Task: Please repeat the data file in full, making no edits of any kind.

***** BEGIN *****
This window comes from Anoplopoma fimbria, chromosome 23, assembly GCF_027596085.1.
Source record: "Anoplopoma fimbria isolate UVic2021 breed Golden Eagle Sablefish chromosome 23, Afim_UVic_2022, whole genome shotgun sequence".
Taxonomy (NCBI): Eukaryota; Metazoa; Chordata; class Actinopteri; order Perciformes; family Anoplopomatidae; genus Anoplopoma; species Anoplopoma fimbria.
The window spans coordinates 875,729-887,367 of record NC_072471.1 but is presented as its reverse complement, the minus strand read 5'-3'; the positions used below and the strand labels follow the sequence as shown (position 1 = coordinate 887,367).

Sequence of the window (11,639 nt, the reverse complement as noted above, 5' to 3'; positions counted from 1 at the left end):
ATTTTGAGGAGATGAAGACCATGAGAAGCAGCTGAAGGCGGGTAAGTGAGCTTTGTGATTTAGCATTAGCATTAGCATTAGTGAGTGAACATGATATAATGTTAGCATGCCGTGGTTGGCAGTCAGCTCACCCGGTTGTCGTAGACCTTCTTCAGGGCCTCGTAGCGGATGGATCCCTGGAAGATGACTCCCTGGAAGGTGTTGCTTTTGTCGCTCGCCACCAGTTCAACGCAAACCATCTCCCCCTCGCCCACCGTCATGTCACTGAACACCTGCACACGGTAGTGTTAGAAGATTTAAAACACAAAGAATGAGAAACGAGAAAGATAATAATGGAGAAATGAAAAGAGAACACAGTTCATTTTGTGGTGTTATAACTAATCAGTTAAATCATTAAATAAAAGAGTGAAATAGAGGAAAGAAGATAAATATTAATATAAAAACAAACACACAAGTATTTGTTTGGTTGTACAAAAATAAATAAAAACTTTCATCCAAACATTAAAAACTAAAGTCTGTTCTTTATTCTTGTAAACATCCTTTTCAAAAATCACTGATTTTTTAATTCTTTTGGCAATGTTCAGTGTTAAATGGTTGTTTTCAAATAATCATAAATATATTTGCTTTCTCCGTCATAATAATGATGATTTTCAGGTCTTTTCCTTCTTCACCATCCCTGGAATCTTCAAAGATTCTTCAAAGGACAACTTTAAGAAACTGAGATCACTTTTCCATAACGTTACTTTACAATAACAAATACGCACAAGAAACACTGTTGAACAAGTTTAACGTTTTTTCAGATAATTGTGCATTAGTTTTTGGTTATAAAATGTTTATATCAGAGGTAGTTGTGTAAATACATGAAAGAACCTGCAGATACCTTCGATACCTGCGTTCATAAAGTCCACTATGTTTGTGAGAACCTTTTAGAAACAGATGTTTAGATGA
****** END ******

This window comes from Anoplopoma fimbria, chromosome 23, assembly GCF_027596085.1.
Source record: "Anoplopoma fimbria isolate UVic2021 breed Golden Eagle Sablefish chromosome 23, Afim_UVic_2022, whole genome shotgun sequence".
Taxonomy (NCBI): Eukaryota; Metazoa; Chordata; class Actinopteri; order Perciformes; family Anoplopomatidae; genus Anoplopoma; species Anoplopoma fimbria.
The window spans coordinates 875,729-887,367 of record NC_072471.1 but is presented as its reverse complement, the minus strand read 5'-3'; the positions used below and the strand labels follow the sequence as shown (position 1 = coordinate 887,367).

Sequence of the window (11,639 nt, the reverse complement as noted above, 5' to 3'; positions counted from 1 at the left end):
ATTTTGAGGAGATGAAGACCATGAGAAGCAGCTGAAGGCGGGTAAGTGAGCTTTGTGATTTAGCATTAGCATTAGCATTAGTGAGTGAACATGATATAATGTTAGCATGCCGTGGTTGGCAGTCAGCTCACCCGGTTGTCGTAGACCTTCTTCAGGGCCTCGTAGCGGATGGATCCCTGGAAGATGACTCCCTGGAAGGTGTTGCTTTTGTCGCTCGCCACCAGTTCAACGCAAACCATCTCCCCCTCGCCCACCGTCATGTCACTGAACACCTGCACACGGTAGTGTTAGAAGATTTAAAACACAAAGAATGAGAAACGAGAAAGATAATAATGGAGAAATGAAAAGAGAACACAGTTCATTTTGTGGTGTTATAACTAATCAGTTAAATCATTAAATAAAAGAGTGAAATAGAGGAAAGAAGATAAATATTAATATAAAAACAAACACACAAGTATTTGTTTGGTTGTACAAAAATAAATAAAAACTTTCATCCAAACATTAAAAACTAAAGTCTGTTCTTTATTCTTGTAAACATCCTTTTCAAAAATCACTGATTTTTTAATTCTTTTGGCAATGTTCAGTGTTAAATGGTTGTTTTCAAATAATCATAAATATATTTGCTTTCTCCGTCATAATAATGATGATTTTCAGGTCTTTTCCTTCTTCACCATCCCTGGAATCTTCAAAGATTCTTCAAAGGACAACTTTAAGAAACTGAGATCACTTTTCCATAACGTTACTTTACAATAACAAATACGCACAAGAAACACTGTTGAACAAGTTTAACGTTTTTTCAGATAATTGTGCATTAGTTTTTGGTTATAAAATGTTTATATCAGAGGTAGTTGTGTAAATACATGAAAGAACCTGCAGATACCTTCGATACCTGCGTTCATAAAGTCCACTATGTTTGTGAGAACCTTTTAGAAACAGATGTTTAGATGA